By Matthew Tyson
Software Architect, CSO |
The old hacker stereotype—the antisocial lone wolf with coding skills—has been eclipsed by something far stranger: the cybercrime enterprise. This mutant business model has grown exponentially, with annual cybercrime revenues reaching $1.5 trillion, according to a 2018 study by endpoint security provider Bromium.
The sophistication of cybercrime operations underpins this scale of damage. The only explanation is that profit motive is fueling an engine that has driven the creation of effective organizations. But these organizations are curiously subject to many of the vicissitudes of normal business.
Perhaps the oddest outcome of this state of affairs is watching global cybercrime syndicates suffer under conventional business problems like PR difficulties.
What we think of as criminal activity, the cybercrime enterprise thinks of as lines of business. Anything that does not drive revenue—hacking for the sake of destruction or personal gratification of some kind—doesn’t figure in here.
The business of for-profit cybercrime can be seen as 6 main lines:
How are we to understand services like hacker job boards and stolen identity marketplaces? They are like the evil twin of normal services. They serve a business purpose, and if not for the nefarious end goal, they could be perfectly legitimate. They are like a promising student who would succeed if they applied the same effort to studying as they do to cheating
But the reality is, they do serve and enable harmful ends. From the private shock of losing account access to the collective burden of crippled infrastructure, the toll is high. Numbers across all these lines of business are hard to nail down, but Sophos’s 2020 State of Ransomware study found that “the average cost to rectify the impacts of the most recent ransomware attack (considering downtime, people time, device cost, network cost, lost opportunity, ransom paid etc.) is US$732,520 for organizations that don’t pay the ransom, rising to US$1,448,458 for organizations that do pay.”
Even normal IT employees suffer a high degree of burnout and mental health challenges—imagine all that with the addition of knowing your work is devoted to adding misery to the world.
Some of that can be attributed to simple greed: IT workers in the crime business do stand to make more than the others. Also, some people just lack a conscience. But here we are talking about sprawling organizations with communities of hundreds of employees. The kind of results achieved mean a high degree of persistent, united effort from many people.
One prominent thing that came out of the Ukraine invasion-inspired Conti leaks is just how typical the lives and work is for modern hackers. Security researcher Daniel Cuthbert echoes this sentiment, remarking that “What came out of this leak, to me at least, was the mundane aspects of office life. Romance, time off, interacting with colleagues, distrust, etc.”
Just normal people, putting in the hours to pay the bills.
The ability to blank out the nature of the work has to be buttressed with some kind of philosophy—some countervailing meaning. Something like, it’s the downtrodden Slavic nations struggling against the greedy American-led West. (This is also the reason for the stated, but loosely implemented, commitment by many ransomware groups to not attack organizations like hospitals.)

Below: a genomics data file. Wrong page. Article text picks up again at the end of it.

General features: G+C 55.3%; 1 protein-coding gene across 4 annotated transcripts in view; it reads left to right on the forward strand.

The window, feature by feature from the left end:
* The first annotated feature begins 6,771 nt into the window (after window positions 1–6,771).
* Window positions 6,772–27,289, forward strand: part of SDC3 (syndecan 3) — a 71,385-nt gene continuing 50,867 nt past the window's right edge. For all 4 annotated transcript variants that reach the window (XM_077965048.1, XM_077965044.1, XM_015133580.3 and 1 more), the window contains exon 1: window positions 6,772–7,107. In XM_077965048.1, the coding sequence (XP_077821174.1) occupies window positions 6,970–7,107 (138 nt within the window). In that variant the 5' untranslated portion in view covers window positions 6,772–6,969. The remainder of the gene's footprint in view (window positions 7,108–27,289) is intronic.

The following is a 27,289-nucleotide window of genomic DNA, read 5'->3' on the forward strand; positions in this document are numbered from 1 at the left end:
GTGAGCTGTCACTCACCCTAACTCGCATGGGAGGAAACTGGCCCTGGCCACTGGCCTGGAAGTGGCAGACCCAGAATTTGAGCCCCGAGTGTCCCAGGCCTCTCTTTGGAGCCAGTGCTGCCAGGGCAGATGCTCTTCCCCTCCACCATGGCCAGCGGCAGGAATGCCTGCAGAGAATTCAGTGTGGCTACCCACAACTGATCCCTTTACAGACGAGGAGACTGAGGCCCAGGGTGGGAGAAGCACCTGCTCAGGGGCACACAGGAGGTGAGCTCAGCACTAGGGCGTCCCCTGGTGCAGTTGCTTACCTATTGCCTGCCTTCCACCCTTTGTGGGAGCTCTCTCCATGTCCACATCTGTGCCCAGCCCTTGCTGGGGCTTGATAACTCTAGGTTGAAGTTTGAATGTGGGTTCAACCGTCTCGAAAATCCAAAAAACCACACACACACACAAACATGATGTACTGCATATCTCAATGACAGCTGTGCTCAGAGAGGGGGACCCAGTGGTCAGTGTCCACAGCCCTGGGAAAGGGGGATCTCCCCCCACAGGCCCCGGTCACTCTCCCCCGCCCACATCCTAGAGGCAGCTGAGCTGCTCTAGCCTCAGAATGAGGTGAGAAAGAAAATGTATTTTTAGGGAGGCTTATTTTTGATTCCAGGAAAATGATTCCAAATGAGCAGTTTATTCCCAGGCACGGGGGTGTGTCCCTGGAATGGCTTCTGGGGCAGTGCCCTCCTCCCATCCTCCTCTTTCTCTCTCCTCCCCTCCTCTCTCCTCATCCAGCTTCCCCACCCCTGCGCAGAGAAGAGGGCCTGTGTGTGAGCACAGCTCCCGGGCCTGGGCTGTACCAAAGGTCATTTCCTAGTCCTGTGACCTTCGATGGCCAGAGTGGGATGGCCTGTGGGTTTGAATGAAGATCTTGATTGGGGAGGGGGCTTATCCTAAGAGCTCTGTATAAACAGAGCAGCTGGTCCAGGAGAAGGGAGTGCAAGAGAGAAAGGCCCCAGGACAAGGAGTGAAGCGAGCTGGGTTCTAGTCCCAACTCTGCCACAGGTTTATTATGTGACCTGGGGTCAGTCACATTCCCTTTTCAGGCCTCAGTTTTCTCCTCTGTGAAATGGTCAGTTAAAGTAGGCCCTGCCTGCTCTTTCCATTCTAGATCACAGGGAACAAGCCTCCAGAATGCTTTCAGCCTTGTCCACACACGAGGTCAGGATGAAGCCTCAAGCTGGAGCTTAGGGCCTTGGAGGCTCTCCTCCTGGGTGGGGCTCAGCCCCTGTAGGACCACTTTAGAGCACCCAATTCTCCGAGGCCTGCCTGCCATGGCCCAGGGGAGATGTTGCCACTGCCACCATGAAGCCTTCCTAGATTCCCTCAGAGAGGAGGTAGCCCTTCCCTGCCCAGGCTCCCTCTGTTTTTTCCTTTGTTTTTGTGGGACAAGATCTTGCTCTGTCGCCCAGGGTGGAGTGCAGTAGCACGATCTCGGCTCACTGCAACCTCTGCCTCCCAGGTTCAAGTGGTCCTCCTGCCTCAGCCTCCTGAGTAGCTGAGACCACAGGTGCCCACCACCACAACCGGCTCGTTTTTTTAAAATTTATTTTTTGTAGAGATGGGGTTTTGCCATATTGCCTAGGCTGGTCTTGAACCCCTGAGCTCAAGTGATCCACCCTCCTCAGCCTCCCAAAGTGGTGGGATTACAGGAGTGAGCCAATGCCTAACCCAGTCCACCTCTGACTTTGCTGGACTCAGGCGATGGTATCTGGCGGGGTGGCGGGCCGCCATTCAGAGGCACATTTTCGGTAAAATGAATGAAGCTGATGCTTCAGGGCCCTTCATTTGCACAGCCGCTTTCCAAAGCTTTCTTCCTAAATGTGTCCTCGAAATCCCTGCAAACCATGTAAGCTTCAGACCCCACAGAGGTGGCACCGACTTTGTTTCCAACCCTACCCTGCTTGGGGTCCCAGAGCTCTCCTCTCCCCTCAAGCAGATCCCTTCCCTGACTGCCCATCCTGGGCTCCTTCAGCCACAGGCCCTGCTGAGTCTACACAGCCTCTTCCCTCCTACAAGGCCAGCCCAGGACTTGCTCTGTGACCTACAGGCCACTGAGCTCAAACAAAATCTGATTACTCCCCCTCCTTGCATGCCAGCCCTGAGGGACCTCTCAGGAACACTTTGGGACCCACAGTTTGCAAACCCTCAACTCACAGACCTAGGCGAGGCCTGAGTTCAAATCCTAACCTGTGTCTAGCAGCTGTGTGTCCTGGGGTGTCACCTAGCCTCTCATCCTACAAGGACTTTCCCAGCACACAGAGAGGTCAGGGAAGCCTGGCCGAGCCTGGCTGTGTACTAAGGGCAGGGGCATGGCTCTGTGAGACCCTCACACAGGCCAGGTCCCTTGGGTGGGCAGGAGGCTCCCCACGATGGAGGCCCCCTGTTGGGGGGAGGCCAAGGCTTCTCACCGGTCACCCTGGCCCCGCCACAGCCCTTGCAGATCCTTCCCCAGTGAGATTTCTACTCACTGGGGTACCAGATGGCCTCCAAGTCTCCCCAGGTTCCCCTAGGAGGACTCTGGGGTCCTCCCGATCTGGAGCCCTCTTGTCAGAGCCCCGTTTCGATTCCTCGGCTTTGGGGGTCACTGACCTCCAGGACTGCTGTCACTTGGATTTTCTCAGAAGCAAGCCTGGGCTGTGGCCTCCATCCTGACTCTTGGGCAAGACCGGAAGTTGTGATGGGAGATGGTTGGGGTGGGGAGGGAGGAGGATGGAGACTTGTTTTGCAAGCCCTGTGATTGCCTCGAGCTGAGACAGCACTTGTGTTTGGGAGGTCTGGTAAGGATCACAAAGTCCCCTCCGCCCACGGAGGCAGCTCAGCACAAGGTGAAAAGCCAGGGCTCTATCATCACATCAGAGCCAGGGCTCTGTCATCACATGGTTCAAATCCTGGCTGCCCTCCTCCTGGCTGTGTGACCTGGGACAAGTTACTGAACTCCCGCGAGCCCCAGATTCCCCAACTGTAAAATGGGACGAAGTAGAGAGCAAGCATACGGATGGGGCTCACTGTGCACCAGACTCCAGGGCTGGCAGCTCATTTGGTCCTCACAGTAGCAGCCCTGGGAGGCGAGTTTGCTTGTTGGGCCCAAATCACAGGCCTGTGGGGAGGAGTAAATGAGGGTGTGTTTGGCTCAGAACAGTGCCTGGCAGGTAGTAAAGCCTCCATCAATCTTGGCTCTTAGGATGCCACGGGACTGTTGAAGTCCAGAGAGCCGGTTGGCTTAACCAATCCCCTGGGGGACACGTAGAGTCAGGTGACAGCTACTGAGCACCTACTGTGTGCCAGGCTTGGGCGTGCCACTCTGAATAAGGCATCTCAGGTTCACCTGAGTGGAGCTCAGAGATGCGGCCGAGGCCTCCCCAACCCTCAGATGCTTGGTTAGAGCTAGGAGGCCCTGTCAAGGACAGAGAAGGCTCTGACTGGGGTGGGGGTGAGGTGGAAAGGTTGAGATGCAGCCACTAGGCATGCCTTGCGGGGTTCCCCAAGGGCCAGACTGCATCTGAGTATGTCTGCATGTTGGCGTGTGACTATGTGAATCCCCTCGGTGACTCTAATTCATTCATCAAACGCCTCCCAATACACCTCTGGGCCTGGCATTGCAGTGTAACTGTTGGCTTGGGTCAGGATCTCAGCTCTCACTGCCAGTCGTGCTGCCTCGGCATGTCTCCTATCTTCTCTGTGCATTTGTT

At the very least, the rule is: we don’t attack our own.
And so we can see clearly the dramatic effect the breakdown in that justification had in the collapse of Conti. By supporting the devastating attack on their fellow Ukrainians, the contract was broken. It was a colossal PR misstep. It resulted in a grievous blow to Conti—to their brand, as many have described it.
Many analysts (myself included) believed that Conti would weather the blow diminished but still operational. We underestimated the effects. The model we used was not tuned quite right.
In normal business, such a gaffe would mean firing the PR firm, replacing the CMO, perhaps an aggressive rebranding and damage control. Not so in Conti’s case. The blow to the illusion of the work being just was existential. The cognitive dissonance just became too much. Conti appears to be no more.
Cybercrime enterprise has embraced the utility of PR. It has become common practice to issue press releases regarding prominent hackings. The promotion of the Costa Rica attack by Conti was a bid, though ultimately unsuccessful, to remain relevant. For cybercrime, the image is important as a way to both attract workers and menace victims.
Another way ransomware gangs have figured out to use the media is in threatening to release stolen information.
Like conventional organized crime, there is a certain interface between cybercrime groups and corrupt or unethical government elements. In cybercrime enterprise, the distributed flexible power of the web has meant the growing interplay between hacking and nation states. It’s virtually impossible to completely disentangle them. Cyberspace has become a key realm of activity for all, including nations in their jockeying for power and status.
Much of enterprise crime thrives with implicit or explicit government support and may in fact be espionage and sabotage, harnessed to a business model. Where is the line between cyberwarfare and cybercrime?
It’s tough to say. It’s a strange business.
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Matthew Tyson is a founder of Dark Horse Group, Inc. He believes in people-first technology. When not playing guitar, Matt explores the backcountry and the philosophical hinterlands. He has written for JavaWorld since 2007.
Copyright © 2022 IDG Communications, Inc.
Copyright © 2022 IDG Communications, Inc.
By Matthew Tyson